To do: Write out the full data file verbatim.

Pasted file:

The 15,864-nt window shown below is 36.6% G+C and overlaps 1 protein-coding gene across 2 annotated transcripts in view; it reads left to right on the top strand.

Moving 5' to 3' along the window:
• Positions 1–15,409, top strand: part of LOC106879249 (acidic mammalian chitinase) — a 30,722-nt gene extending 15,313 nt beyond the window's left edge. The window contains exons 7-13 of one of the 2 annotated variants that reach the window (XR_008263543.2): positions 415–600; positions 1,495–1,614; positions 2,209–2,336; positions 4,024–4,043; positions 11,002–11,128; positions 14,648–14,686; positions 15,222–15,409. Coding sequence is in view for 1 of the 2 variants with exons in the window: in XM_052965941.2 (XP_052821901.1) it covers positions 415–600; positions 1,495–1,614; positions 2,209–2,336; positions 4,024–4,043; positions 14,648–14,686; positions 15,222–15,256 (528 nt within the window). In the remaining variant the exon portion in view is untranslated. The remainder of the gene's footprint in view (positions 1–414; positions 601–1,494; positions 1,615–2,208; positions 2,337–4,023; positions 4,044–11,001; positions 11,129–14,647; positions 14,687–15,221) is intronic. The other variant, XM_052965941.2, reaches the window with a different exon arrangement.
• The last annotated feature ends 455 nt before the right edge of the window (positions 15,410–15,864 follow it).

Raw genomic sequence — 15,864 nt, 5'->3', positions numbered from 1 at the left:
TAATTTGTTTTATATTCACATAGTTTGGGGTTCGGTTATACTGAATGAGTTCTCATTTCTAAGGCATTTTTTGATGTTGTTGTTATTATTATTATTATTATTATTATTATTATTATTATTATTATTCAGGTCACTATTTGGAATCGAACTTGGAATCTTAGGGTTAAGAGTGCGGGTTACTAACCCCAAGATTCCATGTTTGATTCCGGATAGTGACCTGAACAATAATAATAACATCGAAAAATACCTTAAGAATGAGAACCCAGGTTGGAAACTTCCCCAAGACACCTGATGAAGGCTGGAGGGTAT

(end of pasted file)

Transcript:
The 15,864-nt window shown below is 36.6% G+C and overlaps 1 protein-coding gene across 2 annotated transcripts in view; it reads left to right on the top strand.

Moving 5' to 3' along the window:
• Positions 1–15,409, top strand: part of LOC106879249 (acidic mammalian chitinase) — a 30,722-nt gene extending 15,313 nt beyond the window's left edge. The window contains exons 7-13 of one of the 2 annotated variants that reach the window (XR_008263543.2): positions 415–600; positions 1,495–1,614; positions 2,209–2,336; positions 4,024–4,043; positions 11,002–11,128; positions 14,648–14,686; positions 15,222–15,409. Coding sequence is in view for 1 of the 2 variants with exons in the window: in XM_052965941.2 (XP_052821901.1) it covers positions 415–600; positions 1,495–1,614; positions 2,209–2,336; positions 4,024–4,043; positions 14,648–14,686; positions 15,222–15,256 (528 nt within the window). In the remaining variant the exon portion in view is untranslated. The remainder of the gene's footprint in view (positions 1–414; positions 601–1,494; positions 1,615–2,208; positions 2,337–4,023; positions 4,044–11,001; positions 11,129–14,647; positions 14,687–15,221) is intronic. The other variant, XM_052965941.2, reaches the window with a different exon arrangement.
• The last annotated feature ends 455 nt before the right edge of the window (positions 15,410–15,864 follow it).

Raw genomic sequence — 15,864 nt, 5'->3', positions numbered from 1 at the left:
TAATTTGTTTTATATTCACATAGTTTGGGGTTCGGTTATACTGAATGAGTTCTCATTTCTAAGGCATTTTTTGATGTTGTTGTTATTATTATTATTATTATTATTATTATTATTATTATTATTATTCAGGTCACTATTTGGAATCGAACTTGGAATCTTAGGGTTAAGAGTGCGGGTTACTAACCCCAAGATTCCATGTTTGATTCCGGATAGTGACCTGAACAATAATAATAACATCGAAAAATACCTTAAGAATGAGAACCCAGGTTGGAAACTTCCCCAAGACACCTGATGAAGGCTGGAGGGTAT